Following World War II, the study of foreign policy from a decision-making perspective was introduced. Several methods of reaching decisions also emerged, with each approach often rendering different choices even though based on identical beliefs and perceptions. The present work focuses on the structure of the decision process. It is argued that most past and current research on foreign policy decision making may be significantly distorted as a result of the attempt to impose a framework for analyzing the decision process that inappropriately represents the dynamics of foreign policymaking. Evidence is given that the major deficiency with popular frameworks is the tendency to regard decisions as ad hoc episodes.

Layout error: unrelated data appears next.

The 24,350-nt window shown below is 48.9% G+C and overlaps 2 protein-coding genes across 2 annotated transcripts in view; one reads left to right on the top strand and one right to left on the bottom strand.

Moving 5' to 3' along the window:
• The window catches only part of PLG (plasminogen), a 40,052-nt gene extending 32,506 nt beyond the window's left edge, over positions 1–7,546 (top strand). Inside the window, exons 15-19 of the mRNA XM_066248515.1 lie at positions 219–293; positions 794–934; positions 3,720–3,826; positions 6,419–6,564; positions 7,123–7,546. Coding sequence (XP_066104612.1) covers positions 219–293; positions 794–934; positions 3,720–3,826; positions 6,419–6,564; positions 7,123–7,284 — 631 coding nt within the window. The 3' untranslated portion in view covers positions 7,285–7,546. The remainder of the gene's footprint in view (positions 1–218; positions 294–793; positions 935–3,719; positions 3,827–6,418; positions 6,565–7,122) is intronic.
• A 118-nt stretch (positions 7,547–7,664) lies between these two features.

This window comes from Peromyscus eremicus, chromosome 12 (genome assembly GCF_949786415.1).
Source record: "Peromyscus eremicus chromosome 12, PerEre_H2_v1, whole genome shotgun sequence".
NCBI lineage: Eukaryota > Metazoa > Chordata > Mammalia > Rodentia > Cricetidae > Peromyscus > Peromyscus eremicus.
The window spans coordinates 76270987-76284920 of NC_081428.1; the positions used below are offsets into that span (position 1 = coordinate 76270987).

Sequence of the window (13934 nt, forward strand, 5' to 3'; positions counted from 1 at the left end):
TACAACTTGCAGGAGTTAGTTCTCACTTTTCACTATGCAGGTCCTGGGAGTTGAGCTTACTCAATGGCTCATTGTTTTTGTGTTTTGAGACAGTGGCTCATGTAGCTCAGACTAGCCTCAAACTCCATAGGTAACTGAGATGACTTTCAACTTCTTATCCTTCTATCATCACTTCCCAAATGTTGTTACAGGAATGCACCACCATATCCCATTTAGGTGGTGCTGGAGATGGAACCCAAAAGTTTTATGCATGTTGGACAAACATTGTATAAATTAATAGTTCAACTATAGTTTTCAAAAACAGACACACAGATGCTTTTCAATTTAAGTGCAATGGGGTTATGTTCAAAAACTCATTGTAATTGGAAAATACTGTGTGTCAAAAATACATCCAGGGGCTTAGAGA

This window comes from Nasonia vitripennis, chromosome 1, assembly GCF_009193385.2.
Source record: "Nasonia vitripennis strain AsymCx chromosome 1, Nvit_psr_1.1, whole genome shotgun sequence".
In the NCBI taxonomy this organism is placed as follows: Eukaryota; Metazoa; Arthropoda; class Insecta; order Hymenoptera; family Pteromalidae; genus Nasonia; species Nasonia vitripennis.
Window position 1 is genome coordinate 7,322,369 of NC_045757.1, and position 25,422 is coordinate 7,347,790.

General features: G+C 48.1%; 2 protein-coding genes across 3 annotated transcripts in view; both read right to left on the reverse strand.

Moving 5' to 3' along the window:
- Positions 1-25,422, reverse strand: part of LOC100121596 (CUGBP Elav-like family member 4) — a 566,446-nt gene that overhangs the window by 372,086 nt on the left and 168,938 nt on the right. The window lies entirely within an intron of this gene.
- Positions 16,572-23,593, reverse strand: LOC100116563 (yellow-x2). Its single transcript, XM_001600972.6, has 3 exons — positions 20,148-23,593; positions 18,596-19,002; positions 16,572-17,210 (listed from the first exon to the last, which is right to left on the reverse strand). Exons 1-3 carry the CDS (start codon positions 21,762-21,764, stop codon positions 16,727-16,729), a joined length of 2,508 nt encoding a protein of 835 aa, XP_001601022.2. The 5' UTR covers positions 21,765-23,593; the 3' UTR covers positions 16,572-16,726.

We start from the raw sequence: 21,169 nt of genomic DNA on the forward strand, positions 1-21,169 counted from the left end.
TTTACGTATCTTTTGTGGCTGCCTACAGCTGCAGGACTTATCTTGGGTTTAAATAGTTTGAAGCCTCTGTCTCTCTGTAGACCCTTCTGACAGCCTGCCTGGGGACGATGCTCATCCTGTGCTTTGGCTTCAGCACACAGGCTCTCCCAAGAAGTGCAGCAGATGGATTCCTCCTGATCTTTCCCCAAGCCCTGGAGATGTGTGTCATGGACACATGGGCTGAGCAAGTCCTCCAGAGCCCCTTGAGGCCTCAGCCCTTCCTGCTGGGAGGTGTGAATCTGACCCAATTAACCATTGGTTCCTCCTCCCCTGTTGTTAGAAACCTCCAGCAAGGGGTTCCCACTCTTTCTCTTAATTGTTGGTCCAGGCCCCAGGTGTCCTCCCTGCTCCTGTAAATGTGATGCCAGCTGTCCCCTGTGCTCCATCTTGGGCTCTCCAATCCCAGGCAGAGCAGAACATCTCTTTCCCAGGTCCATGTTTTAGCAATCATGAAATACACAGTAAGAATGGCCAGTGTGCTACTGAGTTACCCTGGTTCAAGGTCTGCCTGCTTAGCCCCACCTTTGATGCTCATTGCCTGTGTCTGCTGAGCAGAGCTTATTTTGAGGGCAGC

|Number of pages||8|
|Journal||International Studies Review|
|State||Published - Sep 2006|
ASJC Scopus subject areas
- Geography, Planning and Development
- Political Science and International Relations